Update – December 2019

We’re thrilled to see interest in the SquirrelMapper project continuing to increase. Since our last update we’ve surpassed 2000 registered volunteers on Zooniverse. At iNaturalist over 18,000 people have contributed squirrel photos and nearly 5000 people have helped to confirm the species identification in those photos. We also recently launched a “Find the Squirrel” game that appears to be a hit. The game will help us understand whether the camouflage of gray and black squirrels differs in a variety of habitats. Finally, Dr. Kristin Winchell recently published a very nice article about the SquirrelMapper project at the Life in the City blog. Check out their blog for all kinds stories about the evolution of life in cities.

Here at Zooniverse we’ve now classified the coat color of squirrels from 36,501 images from around the world. We extracted a subset of nearly 25,000 images to look for spatial patterns of color morph frequencies. Many of the photos are excluded from analysis because they don’t have a squirrel or the coat color of the squirrel is ambiguous. For now we’re also just focusing on images with a single squirrel, which make up the vast majority of images. The bulk of the observations continue to come from eastern North America where gray squirrels are native, but we’re seeing squirrel observations in new places where they are introduced in Europe (e.g., France):


The map below shows the color morphs are squirrels in the United States and Canada (red dots = black morph, gray dots = gray morph). Places where the shade of the dots are darkest represent places with the most observations of each squirrel morph.


Here’s a different kind of map with the squirrel color morphs. Each circle represents a single squirrel and indicates the color morph (black or gray). This map also shows different land cover types (e.g., green = forest, red = urban, brown = agriculture). Observations of black squirrels are layered on top of observations of gray squirrels. This view shows that black squirrels are common in the far north where it is cold, but they also tend to cluster around cities.


Here’s a view of Europe, where the vast majority of squirrel observations continue to be of the gray morph:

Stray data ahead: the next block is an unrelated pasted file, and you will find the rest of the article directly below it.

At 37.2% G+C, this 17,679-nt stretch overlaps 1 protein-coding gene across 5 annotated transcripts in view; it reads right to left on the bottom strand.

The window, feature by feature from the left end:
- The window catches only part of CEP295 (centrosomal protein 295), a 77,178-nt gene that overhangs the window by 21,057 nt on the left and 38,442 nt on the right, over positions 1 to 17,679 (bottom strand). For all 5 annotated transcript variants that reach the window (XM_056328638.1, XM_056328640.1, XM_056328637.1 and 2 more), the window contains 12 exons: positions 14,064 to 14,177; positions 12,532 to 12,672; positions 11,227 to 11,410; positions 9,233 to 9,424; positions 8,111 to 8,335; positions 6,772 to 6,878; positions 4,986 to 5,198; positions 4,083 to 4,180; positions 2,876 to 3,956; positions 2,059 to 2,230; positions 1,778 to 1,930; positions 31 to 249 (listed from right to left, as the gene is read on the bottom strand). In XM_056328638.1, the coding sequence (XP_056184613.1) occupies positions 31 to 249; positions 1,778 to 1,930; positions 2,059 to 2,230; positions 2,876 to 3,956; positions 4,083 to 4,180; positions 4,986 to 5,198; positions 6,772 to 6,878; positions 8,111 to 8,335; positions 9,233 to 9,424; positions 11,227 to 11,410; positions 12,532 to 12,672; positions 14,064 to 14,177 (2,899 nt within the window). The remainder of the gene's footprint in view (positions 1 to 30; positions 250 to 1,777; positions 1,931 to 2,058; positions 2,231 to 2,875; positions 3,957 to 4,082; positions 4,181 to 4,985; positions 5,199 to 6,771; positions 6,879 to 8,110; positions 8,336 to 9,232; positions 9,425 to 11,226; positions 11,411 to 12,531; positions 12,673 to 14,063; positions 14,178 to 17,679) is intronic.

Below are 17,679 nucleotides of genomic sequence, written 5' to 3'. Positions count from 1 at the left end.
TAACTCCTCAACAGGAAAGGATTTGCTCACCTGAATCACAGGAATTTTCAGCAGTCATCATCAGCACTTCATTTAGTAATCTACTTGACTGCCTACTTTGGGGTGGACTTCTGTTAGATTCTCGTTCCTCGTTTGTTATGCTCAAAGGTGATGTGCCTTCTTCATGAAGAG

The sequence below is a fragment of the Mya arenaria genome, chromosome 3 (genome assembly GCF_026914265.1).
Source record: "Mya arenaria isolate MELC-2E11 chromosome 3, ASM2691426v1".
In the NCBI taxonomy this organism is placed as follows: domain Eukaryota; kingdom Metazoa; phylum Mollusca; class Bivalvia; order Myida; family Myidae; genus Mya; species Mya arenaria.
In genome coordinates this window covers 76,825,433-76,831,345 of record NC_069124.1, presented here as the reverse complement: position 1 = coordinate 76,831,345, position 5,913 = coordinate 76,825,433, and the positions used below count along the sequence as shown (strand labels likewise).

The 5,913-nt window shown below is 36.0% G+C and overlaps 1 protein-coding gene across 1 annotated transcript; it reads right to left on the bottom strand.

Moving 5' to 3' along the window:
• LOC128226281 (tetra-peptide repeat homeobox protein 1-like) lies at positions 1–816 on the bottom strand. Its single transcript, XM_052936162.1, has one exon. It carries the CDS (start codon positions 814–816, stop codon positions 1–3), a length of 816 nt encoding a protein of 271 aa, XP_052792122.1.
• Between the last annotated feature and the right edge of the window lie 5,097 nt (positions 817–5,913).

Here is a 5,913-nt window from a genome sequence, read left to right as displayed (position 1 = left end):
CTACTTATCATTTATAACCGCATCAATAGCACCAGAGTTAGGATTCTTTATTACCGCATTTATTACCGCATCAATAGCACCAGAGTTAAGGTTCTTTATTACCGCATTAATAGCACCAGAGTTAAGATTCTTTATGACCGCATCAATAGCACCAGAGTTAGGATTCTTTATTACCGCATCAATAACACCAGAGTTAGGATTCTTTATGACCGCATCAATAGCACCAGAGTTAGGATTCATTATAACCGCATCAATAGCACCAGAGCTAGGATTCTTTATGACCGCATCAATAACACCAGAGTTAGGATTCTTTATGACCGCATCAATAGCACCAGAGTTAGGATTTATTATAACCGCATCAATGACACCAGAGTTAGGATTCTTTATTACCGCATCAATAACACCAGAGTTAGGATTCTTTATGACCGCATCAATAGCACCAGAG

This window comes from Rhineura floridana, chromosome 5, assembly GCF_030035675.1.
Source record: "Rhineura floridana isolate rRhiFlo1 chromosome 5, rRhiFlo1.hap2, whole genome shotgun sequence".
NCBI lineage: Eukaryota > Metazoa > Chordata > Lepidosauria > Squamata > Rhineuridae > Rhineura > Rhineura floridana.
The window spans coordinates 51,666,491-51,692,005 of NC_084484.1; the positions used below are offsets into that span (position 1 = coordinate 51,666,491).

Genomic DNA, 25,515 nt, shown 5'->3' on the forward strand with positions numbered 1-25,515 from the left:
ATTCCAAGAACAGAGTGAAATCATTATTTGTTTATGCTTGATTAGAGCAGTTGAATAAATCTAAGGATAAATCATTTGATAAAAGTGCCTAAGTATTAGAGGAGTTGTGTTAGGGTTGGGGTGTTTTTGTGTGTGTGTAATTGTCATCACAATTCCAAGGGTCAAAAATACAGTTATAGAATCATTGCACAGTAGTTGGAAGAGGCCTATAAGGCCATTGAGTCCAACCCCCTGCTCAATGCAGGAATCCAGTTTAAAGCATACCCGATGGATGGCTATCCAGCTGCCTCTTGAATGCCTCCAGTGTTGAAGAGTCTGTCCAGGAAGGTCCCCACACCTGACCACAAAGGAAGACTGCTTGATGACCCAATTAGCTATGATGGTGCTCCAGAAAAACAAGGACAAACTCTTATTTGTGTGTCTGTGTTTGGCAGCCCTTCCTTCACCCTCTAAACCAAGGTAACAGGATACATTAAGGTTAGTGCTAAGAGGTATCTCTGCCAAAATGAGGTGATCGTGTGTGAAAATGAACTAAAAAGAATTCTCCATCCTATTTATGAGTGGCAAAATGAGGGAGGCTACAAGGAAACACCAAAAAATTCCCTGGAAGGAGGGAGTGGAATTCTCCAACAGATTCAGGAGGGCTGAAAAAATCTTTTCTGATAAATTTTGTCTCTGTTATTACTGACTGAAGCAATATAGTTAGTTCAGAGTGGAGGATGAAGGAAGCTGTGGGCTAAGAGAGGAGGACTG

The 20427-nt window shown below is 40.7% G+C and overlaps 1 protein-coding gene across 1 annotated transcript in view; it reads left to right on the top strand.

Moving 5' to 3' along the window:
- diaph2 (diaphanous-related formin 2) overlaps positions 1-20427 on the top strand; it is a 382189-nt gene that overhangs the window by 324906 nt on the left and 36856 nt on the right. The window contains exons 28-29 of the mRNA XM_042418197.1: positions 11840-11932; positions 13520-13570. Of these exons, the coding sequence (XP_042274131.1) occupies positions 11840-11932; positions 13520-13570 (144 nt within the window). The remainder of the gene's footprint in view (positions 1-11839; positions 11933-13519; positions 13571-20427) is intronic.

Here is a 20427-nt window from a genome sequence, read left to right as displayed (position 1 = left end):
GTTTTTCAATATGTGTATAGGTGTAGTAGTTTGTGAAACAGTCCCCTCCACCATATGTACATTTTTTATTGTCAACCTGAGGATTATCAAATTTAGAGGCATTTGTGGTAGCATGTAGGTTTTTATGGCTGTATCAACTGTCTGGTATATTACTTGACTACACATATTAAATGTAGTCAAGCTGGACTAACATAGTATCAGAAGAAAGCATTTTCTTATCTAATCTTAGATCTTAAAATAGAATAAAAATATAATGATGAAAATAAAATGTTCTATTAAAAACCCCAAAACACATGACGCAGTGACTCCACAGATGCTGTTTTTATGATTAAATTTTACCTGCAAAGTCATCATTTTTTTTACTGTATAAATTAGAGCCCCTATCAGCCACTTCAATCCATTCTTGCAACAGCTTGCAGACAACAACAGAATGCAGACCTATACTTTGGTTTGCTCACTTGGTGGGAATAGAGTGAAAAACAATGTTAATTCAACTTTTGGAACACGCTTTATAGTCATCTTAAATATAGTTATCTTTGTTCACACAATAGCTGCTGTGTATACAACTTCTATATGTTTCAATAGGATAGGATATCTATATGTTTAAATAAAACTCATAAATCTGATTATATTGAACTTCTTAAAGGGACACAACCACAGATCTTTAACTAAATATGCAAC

Thanks again to everyone who has contributed to the SquirrelMapper project! We’ll be back with more data in January.

Mapping squirrel color morphs - September 2019


The SquirrelMapper project on Zooniverse started in July 2019. We’re delighted to see that more than 1000 people have contributed to classifying the coat color of eastern gray squirrels in just two months. Over at iNaturalist we’ve had over 15,000 contributors of squirrel photos and nearly 4000 participants help identify the squirrels observed in those photos. Thanks to all the citizen scientists for making this project a success.

This is a brief update on patterns we’ve observed with the data collected up to September 12, 2019. At that point 13,199 squirrel photos have been classified for coat color by at least 10 people. The bulk of the observations have been from the eastern U.S. and southeastern Canada where gray squirrels are native, but we’ve also received observations from places where gray squirrels have been introduced, including the U.K., Ireland, Italy, South Africa, and a handful of cities in western North America. Here’s a map of the worldwide distribution of squirrels classified here on Zooniverse:

Not all of the 13,199 make it to the data analysis stage. Some photos don’t actually include a physical squirrel (e.g., tracks in snow), and sometimes there’s not agreement among observers on how many squirrels are present or the coat color of those squirrels. The patterns shown below are based on 10,629 photos of a single physical squirrel where there was at least 80% agreement among observers on on the squirrel’s coat color.

The map below shows the color morphs are squirrels in the United States and Canada (red dots = black morph, gray dots = gray morph). Places where the shade of the dots are darkest represent places with the most observations of each squirrel morph. Black squirrels are most common in the northern part of the eastern gray squirrel’s native range, and they tend to cluster around cities, particularly Toronto, Detroit, and Cleveland, as well as cities along the U.S. east coast. We know black squirrels have a thermal advantage over grays in the winter, but they can be quite prevalent even in places with moderate temperatures, such as the introduced populations near Vancouver, Can and the San Francisco Bay Area in California.

Here’s another map showing the distribution of color morphs in North America, this time with the data summarized as the percentage of black squirrels in a standard grid. This map shows largely the same pattern but should be interpreted with caution because some grid cells have very few squirrel observations.

Here’s the situation in Europe, where the vast majority of squirrel observations have been of the gray morph:

That’s it for now. Many thanks to all the citizen scientists who are contributing to this project!